From Los Angeles and New York to Chicago and Miami, street gangs
are regarded as one of the most intractable crime problems facing
our cities, and a vast array of resources is being deployed to
combat them. This book chronicles the astounding
self-transformation of one of the most feared gangs in the United
States into a social movement acting on behalf of the dispossessed,
renouncing violence and the underground economy, and requiring
school attendance for membership.
What caused the Almighty Latin King and Queen Nation of New York
City to make this remarkable transformation? And why has it not
happened to other gangs elsewhere? David C. Brotherton and Luis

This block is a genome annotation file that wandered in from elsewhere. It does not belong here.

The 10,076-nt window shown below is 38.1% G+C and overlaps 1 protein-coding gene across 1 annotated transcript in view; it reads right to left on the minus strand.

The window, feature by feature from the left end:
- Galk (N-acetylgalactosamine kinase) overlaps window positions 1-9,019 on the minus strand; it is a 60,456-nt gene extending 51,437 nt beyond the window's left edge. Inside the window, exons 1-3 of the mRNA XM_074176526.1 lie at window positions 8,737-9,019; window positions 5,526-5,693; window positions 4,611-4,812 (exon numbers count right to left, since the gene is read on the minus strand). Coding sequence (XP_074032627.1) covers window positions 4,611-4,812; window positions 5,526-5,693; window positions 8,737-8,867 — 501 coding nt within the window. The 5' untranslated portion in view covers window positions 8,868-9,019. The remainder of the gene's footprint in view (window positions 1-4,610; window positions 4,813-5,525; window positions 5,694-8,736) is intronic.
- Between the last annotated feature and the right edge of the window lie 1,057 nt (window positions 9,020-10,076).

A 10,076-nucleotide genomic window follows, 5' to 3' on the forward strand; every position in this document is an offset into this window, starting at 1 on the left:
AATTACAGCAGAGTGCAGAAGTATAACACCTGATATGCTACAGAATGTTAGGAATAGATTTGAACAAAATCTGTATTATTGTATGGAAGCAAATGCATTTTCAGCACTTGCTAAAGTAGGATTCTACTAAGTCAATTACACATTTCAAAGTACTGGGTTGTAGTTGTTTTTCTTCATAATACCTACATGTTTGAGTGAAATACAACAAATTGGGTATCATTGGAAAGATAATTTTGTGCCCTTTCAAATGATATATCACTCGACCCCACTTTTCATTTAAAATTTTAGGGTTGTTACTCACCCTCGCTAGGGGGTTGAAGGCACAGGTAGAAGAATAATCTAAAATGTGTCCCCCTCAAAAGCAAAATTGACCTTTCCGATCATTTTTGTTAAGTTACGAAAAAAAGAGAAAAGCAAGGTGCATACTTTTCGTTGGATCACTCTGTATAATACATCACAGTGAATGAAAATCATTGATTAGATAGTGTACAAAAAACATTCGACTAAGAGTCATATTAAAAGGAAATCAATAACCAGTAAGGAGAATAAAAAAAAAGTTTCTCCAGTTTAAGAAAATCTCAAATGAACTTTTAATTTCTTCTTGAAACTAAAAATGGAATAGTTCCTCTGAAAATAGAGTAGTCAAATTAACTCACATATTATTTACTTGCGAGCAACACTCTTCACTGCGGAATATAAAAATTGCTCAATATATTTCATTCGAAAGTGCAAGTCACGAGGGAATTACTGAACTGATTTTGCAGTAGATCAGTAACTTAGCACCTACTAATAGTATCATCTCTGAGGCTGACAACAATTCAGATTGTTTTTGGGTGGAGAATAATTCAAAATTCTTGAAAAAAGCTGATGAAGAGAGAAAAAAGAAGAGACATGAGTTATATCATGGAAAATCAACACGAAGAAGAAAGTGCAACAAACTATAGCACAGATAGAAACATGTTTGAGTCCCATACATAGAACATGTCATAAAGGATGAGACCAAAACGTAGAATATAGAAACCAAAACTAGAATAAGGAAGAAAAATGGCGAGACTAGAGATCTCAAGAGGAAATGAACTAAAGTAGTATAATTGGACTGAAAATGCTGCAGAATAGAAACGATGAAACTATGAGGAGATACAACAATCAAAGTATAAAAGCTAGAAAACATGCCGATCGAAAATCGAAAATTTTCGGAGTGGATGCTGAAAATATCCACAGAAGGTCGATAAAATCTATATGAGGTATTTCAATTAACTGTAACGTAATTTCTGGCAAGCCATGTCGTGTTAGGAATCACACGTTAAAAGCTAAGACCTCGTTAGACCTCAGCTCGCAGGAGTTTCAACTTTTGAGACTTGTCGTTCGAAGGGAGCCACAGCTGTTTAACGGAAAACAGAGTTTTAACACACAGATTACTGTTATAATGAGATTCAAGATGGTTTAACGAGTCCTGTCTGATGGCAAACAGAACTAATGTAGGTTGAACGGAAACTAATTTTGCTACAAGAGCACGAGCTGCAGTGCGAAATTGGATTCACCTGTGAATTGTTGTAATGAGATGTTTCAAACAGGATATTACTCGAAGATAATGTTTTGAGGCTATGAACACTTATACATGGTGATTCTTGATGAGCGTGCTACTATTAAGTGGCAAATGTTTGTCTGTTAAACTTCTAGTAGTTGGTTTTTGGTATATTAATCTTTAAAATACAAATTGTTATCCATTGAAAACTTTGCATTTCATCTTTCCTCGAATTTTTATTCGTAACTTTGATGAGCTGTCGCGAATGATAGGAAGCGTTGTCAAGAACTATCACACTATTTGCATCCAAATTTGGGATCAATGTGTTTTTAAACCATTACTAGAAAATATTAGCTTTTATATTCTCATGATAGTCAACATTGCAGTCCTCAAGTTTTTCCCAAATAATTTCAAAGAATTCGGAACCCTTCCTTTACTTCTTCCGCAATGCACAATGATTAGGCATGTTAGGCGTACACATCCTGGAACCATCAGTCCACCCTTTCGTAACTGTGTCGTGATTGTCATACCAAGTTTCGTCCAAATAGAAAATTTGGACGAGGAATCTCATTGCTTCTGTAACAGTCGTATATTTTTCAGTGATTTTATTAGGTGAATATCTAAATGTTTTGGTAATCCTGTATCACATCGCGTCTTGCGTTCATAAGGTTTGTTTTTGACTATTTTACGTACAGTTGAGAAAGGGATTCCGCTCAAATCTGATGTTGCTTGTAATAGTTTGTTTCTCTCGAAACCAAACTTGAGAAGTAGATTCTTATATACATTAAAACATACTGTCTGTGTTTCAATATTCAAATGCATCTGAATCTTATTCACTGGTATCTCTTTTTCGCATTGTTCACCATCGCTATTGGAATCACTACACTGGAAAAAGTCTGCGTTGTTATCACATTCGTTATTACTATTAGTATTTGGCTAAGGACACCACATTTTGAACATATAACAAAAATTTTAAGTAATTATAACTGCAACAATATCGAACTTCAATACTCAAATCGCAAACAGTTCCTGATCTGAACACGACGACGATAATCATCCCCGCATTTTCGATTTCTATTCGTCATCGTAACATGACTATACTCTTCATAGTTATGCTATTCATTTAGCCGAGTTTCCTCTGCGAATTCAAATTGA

Barrios were given unprecedented access to new and
never-before-published material by and about the Latin Kings and
Queens, including the group's handbook, letters written by members,
poems, rap songs, and prayers. In addition, they interviewed more
than one hundred gang members, including such leaders as King Tone
and King Hector. Featuring numerous photographs by award-winning
photojournalist Steve Hart, the book explains the symbolic
significance for the gang of hand gestures, attire, rituals, and
rites of passage. Based on their inside information, the authors
craft a unique portrait of the lives of the gang members and a
ground-breaking study of their evolution.
Subjects: Sociology, Law
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